© Denzil Green
California Black Olives, owing to the way they are processed, tend to taste quite bland compared to European ones. More than 90% of olives in California are made into Black Olives.
These are the Black Olives that have given all the other Black Olives a “black” reputation in North American.
They are not actually Black Olives at all. They are olives that are picked green so that they can be mechanically pitted and processed.
The green olives are cured in a solution of lye for about a week, during which time the solution is changed a few times and aerated with blasts of air. The reaction in the solution causes the olives to oxidise, turning them black. The olives are then washed in water to wash the lye away, then bathed in an iron salt (ferrous gluconate) solution, which stabilizes the black colour, so that the colour will stay and not fade out. They end up a jet-black colour.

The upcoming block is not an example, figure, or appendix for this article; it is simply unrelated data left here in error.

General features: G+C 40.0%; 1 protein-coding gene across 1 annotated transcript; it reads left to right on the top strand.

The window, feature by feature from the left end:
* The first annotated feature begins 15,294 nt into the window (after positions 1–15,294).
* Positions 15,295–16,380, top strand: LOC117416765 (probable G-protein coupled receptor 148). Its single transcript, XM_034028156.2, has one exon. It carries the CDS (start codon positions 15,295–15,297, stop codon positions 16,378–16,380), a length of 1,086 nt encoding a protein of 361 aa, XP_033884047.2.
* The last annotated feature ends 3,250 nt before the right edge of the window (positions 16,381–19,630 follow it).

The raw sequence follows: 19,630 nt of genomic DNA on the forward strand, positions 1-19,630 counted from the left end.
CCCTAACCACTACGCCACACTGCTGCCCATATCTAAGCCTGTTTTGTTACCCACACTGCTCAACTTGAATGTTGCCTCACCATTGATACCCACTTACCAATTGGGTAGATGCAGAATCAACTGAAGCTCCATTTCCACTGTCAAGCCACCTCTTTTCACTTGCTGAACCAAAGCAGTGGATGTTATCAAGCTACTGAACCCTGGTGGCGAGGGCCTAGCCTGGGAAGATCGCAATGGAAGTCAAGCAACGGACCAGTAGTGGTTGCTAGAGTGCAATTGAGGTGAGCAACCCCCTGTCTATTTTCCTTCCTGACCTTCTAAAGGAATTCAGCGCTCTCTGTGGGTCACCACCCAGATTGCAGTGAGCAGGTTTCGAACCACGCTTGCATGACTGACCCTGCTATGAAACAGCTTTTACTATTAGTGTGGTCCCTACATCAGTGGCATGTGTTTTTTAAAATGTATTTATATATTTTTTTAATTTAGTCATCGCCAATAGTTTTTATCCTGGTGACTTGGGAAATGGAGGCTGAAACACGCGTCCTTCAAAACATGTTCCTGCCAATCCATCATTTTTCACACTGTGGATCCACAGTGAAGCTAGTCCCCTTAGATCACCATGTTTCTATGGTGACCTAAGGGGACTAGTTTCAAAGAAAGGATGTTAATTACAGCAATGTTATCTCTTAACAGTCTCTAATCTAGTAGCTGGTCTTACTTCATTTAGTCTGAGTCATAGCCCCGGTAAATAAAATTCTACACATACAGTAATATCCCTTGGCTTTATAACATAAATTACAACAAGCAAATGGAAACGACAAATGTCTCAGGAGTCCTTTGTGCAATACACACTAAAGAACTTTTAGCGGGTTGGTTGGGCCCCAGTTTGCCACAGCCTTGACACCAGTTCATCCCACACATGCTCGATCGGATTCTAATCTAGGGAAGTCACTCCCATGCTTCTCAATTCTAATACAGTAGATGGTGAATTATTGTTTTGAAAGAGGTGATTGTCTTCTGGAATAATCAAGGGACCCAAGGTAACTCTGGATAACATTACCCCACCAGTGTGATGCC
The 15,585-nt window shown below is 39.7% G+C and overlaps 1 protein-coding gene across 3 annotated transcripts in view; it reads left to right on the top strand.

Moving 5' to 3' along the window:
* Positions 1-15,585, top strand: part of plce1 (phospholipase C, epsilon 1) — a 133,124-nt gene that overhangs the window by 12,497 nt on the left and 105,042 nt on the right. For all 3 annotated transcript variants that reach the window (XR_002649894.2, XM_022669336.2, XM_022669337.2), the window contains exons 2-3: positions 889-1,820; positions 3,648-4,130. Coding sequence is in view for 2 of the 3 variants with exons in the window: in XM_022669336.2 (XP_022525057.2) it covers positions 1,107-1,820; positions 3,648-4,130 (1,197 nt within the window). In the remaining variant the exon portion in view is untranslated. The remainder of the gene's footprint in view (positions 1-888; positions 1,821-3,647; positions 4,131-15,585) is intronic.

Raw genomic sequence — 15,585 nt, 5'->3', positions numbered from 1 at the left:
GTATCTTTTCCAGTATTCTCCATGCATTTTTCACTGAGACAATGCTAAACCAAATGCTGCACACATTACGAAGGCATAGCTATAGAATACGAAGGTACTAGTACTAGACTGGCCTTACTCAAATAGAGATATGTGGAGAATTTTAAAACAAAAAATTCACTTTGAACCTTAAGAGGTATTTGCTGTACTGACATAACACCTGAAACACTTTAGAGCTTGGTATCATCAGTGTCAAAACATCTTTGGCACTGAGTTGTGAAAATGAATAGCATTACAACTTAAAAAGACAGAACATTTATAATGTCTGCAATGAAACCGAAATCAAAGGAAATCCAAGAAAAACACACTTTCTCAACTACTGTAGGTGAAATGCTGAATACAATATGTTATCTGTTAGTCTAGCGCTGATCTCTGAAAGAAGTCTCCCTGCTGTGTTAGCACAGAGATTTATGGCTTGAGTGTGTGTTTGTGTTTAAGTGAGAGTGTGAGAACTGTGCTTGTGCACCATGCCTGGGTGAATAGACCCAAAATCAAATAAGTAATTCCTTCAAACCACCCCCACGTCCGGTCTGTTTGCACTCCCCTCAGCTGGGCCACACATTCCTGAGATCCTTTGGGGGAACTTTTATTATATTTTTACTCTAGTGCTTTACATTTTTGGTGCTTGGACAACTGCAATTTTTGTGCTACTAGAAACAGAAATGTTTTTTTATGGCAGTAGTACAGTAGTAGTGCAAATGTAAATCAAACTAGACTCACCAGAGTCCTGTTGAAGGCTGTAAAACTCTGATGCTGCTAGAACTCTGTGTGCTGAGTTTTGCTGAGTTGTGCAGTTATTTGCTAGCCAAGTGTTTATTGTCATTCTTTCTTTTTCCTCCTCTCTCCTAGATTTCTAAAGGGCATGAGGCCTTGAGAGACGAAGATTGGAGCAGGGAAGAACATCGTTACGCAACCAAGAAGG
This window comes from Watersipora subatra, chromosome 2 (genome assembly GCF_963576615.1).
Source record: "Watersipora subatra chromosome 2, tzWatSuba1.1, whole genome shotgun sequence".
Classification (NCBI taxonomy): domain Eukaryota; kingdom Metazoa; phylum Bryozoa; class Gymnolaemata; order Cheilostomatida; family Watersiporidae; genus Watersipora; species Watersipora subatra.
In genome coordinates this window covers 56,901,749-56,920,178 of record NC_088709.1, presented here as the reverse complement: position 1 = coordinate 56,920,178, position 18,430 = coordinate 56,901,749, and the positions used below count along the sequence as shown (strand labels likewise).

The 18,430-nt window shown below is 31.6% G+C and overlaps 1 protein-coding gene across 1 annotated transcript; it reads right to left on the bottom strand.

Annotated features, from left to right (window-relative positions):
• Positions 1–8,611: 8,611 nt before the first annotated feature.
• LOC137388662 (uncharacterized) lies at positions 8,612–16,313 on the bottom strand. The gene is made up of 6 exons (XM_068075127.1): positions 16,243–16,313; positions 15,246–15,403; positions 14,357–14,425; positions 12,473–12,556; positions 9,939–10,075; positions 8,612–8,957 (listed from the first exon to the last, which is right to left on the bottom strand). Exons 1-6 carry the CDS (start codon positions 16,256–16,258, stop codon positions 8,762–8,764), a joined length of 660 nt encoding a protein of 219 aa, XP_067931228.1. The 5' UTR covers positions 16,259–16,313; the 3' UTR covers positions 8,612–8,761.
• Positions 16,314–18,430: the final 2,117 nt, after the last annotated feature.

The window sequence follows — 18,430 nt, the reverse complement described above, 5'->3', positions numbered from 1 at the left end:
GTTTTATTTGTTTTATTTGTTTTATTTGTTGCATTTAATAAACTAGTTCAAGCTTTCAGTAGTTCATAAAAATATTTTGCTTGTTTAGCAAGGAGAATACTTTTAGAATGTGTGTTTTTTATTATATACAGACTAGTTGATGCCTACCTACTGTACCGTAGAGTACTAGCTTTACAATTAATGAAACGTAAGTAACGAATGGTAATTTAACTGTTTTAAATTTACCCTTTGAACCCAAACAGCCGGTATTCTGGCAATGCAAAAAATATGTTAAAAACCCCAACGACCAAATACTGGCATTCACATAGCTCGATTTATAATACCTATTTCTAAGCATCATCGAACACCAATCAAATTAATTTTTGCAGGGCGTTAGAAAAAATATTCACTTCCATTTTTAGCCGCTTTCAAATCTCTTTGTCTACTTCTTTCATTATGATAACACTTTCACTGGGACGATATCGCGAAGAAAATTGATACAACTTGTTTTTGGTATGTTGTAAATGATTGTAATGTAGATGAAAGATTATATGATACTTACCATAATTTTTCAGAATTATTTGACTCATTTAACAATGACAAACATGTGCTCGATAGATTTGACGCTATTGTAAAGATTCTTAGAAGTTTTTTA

They are usually canned, packed in brine. Because they are canned in a very low-salt brine, the cans need to be heat-sterilized so that they won’t go bad. That’s why tins are used, because they stand up better to the heat than glass. The olives actually get cooked a bit in the tin, changes the taste and texture a bit further.